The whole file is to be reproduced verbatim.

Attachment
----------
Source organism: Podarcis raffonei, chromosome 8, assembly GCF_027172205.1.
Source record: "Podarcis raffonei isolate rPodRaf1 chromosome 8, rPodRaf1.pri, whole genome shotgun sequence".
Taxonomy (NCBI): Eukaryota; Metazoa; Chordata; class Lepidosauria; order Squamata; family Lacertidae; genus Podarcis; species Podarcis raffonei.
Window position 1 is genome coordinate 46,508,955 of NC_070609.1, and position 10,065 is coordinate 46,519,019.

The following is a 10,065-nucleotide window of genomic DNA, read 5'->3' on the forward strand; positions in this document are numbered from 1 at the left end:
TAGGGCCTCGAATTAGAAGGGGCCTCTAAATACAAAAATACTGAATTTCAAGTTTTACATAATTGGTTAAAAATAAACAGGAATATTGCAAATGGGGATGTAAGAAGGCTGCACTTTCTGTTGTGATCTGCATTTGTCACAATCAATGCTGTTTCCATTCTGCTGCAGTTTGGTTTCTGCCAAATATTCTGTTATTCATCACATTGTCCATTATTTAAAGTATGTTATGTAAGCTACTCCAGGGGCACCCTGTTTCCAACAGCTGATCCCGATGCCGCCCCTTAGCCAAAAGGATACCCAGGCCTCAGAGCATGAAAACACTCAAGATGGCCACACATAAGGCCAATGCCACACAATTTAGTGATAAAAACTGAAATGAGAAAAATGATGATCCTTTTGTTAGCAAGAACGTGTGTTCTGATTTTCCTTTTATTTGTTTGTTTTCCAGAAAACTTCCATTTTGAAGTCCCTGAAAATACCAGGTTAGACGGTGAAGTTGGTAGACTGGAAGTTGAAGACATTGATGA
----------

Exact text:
Source organism: Podarcis raffonei, chromosome 8, assembly GCF_027172205.1.
Source record: "Podarcis raffonei isolate rPodRaf1 chromosome 8, rPodRaf1.pri, whole genome shotgun sequence".
Taxonomy (NCBI): Eukaryota; Metazoa; Chordata; class Lepidosauria; order Squamata; family Lacertidae; genus Podarcis; species Podarcis raffonei.
Window position 1 is genome coordinate 46,508,955 of NC_070609.1, and position 10,065 is coordinate 46,519,019.

The following is a 10,065-nucleotide window of genomic DNA, read 5'->3' on the forward strand; positions in this document are numbered from 1 at the left end:
TAGGGCCTCGAATTAGAAGGGGCCTCTAAATACAAAAATACTGAATTTCAAGTTTTACATAATTGGTTAAAAATAAACAGGAATATTGCAAATGGGGATGTAAGAAGGCTGCACTTTCTGTTGTGATCTGCATTTGTCACAATCAATGCTGTTTCCATTCTGCTGCAGTTTGGTTTCTGCCAAATATTCTGTTATTCATCACATTGTCCATTATTTAAAGTATGTTATGTAAGCTACTCCAGGGGCACCCTGTTTCCAACAGCTGATCCCGATGCCGCCCCTTAGCCAAAAGGATACCCAGGCCTCAGAGCATGAAAACACTCAAGATGGCCACACATAAGGCCAATGCCACACAATTTAGTGATAAAAACTGAAATGAGAAAAATGATGATCCTTTTGTTAGCAAGAACGTGTGTTCTGATTTTCCTTTTATTTGTTTGTTTTCCAGAAAACTTCCATTTTGAAGTCCCTGAAAATACCAGGTTAGACGGTGAAGTTGGTAGACTGGAAGTTGAAGACATTGATGA